x Abu Dhabi, UAEWednesday 26 July 2017

Bordeaux hope this season is not Blanc's last hurrah

Six successive victories in the Champions League and a likely quarter-final place to be sealed tonight but the coach remains tight-lipped about his future.

Blanc is the favourite to replace Raymond Domenech as coach of France after the World Cup.
Blanc is the favourite to replace Raymond Domenech as coach of France after the World Cup.

On the surface this is a special period in the history of Bordeaux, taking them back 25 years to their zenith when Alain Giresse and Jean Tigana were midfielders to marvel and the city was famous for something more than wine. When a Juventus side, featuring their compatriot Michel Platini, ended their European Cup dream in the semi-finals in 1985, Laurent Blanc was making his name as a young defender at Montpellier.

Now he is the coach of Les Girondins and suggests they can match - maybe even surpass - the past feat of Bordeaux's legendary side. Six successive victories in the Champions League have gained Europe's attention and, after their 1-0 win in Greece, the return leg against Olympiakos tonight should seal a quarter-final place. The anticipation of what lies ahead for the French champions has been tempered by the worrying prospect that this campaign could well be the final hurrah for Blanc. He is favourite to replace Raymond Domenech as the manager of France after this summer's World Cup and will be on the radar of any elite club looking for a new coach. He has also been deemed heir apparent to Sir Alex Ferguson at Manchester United.

Regardless of Blanc's plans, there will be a significant change on the pitch this summer. Marouane Chamakh, who has been their focus up front, has already confirmed he will leave, with the Premier League his preferred destination and Arsenal the likely home. If Blanc and Chamakh both depart it might be a struggle for Bordeaux to keep hold of playmaker Youann Gourcuff. Blanc has said he will not discuss the France link for the rest of the season, but the man known as Le President when he was an integral part of the French side that won the World Cup in 1998 and European Championship two years later, was always planning to rule at the very top.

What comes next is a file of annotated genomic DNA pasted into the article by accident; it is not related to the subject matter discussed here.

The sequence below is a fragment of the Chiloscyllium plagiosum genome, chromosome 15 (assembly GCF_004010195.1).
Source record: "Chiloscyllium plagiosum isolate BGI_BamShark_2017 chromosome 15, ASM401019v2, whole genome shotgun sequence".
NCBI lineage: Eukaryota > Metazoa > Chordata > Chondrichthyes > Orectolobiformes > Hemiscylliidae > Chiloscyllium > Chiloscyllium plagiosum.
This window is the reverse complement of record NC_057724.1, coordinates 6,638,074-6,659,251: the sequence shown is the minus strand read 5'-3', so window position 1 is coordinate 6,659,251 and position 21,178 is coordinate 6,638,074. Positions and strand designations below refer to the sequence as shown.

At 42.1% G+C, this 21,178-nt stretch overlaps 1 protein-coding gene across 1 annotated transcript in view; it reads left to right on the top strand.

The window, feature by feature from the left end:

Coaching was part of his thoughts in his final two years as a player, with United from 2001 to 2003. "I have notebooks dedicated to ideas and ways of managing that I took from my two years in Manchester, which I'm using at Bordeaux," he said. It has worked so far. Beating Juventus and Bayern Munich in the group stage highlighted the confidence and quality that should be too much for Olympiakos, who have not won an away Champions League tie since 2007.

"We need to savour what we've achieved so far, play with the quality we have, try to minimise our weaknesses, and, above all, play with the same desire we've shown since the beginning of this competition," said Blanc. "In a cup competition, and even the Champions League, a lot of things can happen. The last four teams are often the same and you can name them in advance, but there could be a surprise."

Bordeaux could be the one, although Lomana LuaLua has extra incentive to stop them. The striker has two months to show he is worthy of a new contract with Olympiakos. LuaLua returned to Greece in January after leaving in 2008 for Al Arabi in Qatar, and now feels he should never have left the club. That might be something for Blanc and others to consider when they weigh up their options. Although the Greeks need to score twice at the Stade Chaban-Delmas, Olof Mellberg, their Swedish defender, said they are a full of self belief.

"We must not succumb to fate," he said. "We can use the second leg to recover. We have to score a goal and we believe in our chances to go through." @Email:akhan@thenational.ae